Meanwhile, the “I want no part of this” group was extremely concerned about contracting the virus and other COVID-related risks. In an ideal world, these people wanted little-to-no contact with COVID-positive patients. The motivation and psychological background here was personal and individual. Important factors included chronic illness or immunosuppression among themselves or close family members and close proximity/in-home presence of elderly relatives. Nobody wanted to bring coronavirus home from work, especially to others for whom COVID-related illness could be catastrophic.
Our institution, like many others, faced financial hardship with the suspension of elective procedures and surgeries. Speculation began immediately regarding administrative contingency plans, purported to include furloughs and pay cuts. It goes without saying that these prospects were poorly received among an already anxious and unsettled medical staff. Accordingly, our departmental leadership sought to minimize financial and personal hardship for our physicians, trainees, nurse anesthetists, and anesthesiologist assistants. The three described behavioral categories guided us in the approach to the problem. Our primary goals were everyone staying safe at work, retaining their jobs, and seeing no disruption in pay (in that order).
With the daily number of perioperative sites/anesthetizing locations reduced from the mid-30s to less than 10, we needed to find appropriate places to utilize staff who would be made idle. First, a hospital-wide intubation team was formed. This team was on duty 24/7 and tasked with intubating all patients with suspected or confirmed COVID, regardless of physical location. Then, those willing to stay in the remaining open ORs and preferentially care for COVID-positive operative patients were identified. Additionally, we proposed to medical center leadership (who readily accepted) the creation of educational and research teams. The educational team was responsible for collating/teaching best practices, demonstrating proper donning/doffing of PPE, and performing outreach through the hospital. The research team was tasked with analyzing/compiling evolving data about therapy/outcomes from inside and outside our health system and contributing to internal, ongoing scholarly activity. Volunteers willing to assist in the ICUs and ERs were also solicited, but were ultimately not needed. The “I'm in” group quickly filled most spots on all of these teams and were generally content to do tasks that others were not as enthusiastic about, at least in part because it meant remaining at work with steady pay. The research initiative was also a useful endeavor for some of those in the “I want no part of this” group, who were most comfortable in a role of minimal patient contact(s).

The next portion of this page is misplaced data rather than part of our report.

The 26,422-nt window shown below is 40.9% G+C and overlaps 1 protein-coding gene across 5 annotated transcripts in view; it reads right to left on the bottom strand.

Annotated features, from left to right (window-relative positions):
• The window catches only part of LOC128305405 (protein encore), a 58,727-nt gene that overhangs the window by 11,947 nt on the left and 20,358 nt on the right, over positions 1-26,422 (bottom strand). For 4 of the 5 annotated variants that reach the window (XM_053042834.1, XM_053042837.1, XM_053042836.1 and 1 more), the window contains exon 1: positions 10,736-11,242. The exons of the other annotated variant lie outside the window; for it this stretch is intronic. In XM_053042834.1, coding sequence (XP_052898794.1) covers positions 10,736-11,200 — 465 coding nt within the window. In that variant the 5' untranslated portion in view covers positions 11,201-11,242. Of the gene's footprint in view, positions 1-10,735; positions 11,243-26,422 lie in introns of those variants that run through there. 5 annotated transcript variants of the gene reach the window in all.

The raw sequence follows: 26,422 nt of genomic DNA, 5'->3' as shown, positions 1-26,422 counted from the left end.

However, not all of the “I want no part of this” sub-group could be accommodated by the research endeavor (nor did all want to participate). Thus, the rest of that group was offered the chance to stay out of work for as long as they wished, based on PTO and sick time balances, and even beyond that, if they were willing to take unpaid leave. Most of these individuals agreed to this arrangement and were pleased to be away from the hospital during this period. This allowed us to temporarily “whittle people down” and more closely match daily personnel counts to the diminished clinical needs. The effort created a “win/win” in that certain people were at home, where they felt safer (and able to watch over loved ones), while the departmental budget/finances looked more favorable, since overall fewer people were present with PTO being expended to facilitate.
The burden of COVID fell on all of us significantly, and in a variety of iterations. It was rewarding and fortunate to be in a position to help mitigate the financial and psychological impacts on coworkers. A post-hoc informal poll of other practices in our geographical area revealed that our department experienced the lowest level of adverse consequences (i.e., pay cuts, off days, furloughs) among employees. Regardless, I do hope the lessons learned from our efforts don't have to be put to use again. We would all like to close the book on this pandemic!